The Virtual Solar System Project: Developing Conceptual Understanding of Astronomical Concepts Through Building Three-Dimensional Computational Models

Keating, Thomas and Barnett, Michael and Barab, Sasha A. and Hay, Kenneth E. (2002) The Virtual Solar System Project: Developing Conceptual Understanding of Astronomical Concepts Through Building Three-Dimensional Computational Models. Journal of Science Education and Technology, 11 (3). ISSN 1059-0145, 1573-1839

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Official URL: https://doi.org/10.1023/A:1016024619689

Abstract

The Virtual Solar System (VSS) course described in this paper is one of the first attempts to integrate three-dimensional (3D) computer modeling as a central component of an introductory undergraduate astronomy course. Specifically, this study assessed the changes in undergraduate university students' understanding of astronomy concepts as a result of participating in an experimental introductory astronomy course in which the students constructed 3D models of different astronomical phenomena. In this study, we examined students' conceptual understanding concerning three foundational astronomical phenomena: the causes of lunar and solar eclipses, the causes of the Moon's phases, and the reasons for the Earth's seasons. Student interviews conducted prior to the course identified a range of student alternative conceptions previously identified in the literature regarding the dynamics and mechanics of the Solar System. A previously undocumented alternative conception to explain lunar eclipses is identified in this paper. The interviews were repeated at the end of the course in order to quantitatively and qualitatively assess any changes in student conceptual understanding. Generally, the results of this study revealed that 3D computer modeling can be a powerful tool in supporting student conceptualization of abstract scientific phenomena. Specifically, 3D computer modeling afforded students the ability to visualize abstract 3D concepts such as the line of nodes and transform them into conceptual tools, which in turn, supported the development of scientifically sophisticated conceptual understandings of many basic astronomical topics. However, there were instances where students' conceptual understanding was incomplete and frequently hybridized with their existing conceptions. These findings have significant bearing on when and in what domains 3D computer modeling can be used to support student conceptual understanding of astronomy concepts.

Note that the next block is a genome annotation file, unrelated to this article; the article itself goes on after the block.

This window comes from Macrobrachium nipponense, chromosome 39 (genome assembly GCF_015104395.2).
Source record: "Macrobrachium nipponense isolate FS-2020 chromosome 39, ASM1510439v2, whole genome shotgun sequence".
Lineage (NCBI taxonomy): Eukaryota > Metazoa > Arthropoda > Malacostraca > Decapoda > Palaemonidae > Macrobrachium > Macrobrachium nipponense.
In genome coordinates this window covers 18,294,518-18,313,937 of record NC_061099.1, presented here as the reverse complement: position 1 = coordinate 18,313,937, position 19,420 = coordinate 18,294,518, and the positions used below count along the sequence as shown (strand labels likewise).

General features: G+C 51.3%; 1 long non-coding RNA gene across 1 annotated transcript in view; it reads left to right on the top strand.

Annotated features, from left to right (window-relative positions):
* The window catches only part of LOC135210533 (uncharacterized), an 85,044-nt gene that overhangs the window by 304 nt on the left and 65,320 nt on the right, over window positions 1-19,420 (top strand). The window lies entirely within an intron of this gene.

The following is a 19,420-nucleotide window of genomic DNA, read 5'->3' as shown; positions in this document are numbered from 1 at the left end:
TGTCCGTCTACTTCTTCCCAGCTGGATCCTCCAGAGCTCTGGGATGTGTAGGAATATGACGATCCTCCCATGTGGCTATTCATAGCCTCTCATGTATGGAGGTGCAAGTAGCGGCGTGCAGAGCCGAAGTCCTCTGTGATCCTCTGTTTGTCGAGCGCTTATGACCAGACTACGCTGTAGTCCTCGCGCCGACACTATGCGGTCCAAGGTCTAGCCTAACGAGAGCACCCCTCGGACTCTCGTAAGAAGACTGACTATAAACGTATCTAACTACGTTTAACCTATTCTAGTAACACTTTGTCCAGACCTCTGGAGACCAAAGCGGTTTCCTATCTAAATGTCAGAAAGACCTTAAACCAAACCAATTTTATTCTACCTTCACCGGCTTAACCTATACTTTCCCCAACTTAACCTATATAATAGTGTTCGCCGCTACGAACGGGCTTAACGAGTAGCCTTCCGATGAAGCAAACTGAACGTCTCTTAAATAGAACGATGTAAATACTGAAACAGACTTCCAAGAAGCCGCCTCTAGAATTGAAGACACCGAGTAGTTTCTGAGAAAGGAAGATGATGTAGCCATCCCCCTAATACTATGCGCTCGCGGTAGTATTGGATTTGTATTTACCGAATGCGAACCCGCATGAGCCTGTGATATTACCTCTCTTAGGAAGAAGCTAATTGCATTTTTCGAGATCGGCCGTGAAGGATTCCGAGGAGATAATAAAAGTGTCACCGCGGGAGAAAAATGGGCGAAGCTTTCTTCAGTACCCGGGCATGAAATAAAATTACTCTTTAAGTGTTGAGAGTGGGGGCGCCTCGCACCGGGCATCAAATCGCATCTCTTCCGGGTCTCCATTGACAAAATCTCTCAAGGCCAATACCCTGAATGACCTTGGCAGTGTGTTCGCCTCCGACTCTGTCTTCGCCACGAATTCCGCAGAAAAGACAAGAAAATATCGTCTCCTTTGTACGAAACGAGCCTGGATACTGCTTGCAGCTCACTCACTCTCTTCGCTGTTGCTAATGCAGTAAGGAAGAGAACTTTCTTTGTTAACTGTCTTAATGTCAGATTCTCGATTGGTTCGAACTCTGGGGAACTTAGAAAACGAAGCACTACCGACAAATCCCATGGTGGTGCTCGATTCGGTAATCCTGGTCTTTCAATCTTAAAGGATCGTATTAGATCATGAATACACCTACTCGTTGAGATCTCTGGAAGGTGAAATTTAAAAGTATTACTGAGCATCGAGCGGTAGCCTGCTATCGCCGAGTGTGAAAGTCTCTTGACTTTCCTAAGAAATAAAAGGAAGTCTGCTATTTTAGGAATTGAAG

Item Type: Article
Subjects: Astronomy Education Research
Depositing User: Mr Saeed Salimpour
Date Deposited: 05 Jun 2018 14:22
Last Modified: 20 Aug 2018 05:41
URI: http://istardb.org/id/eprint/1912

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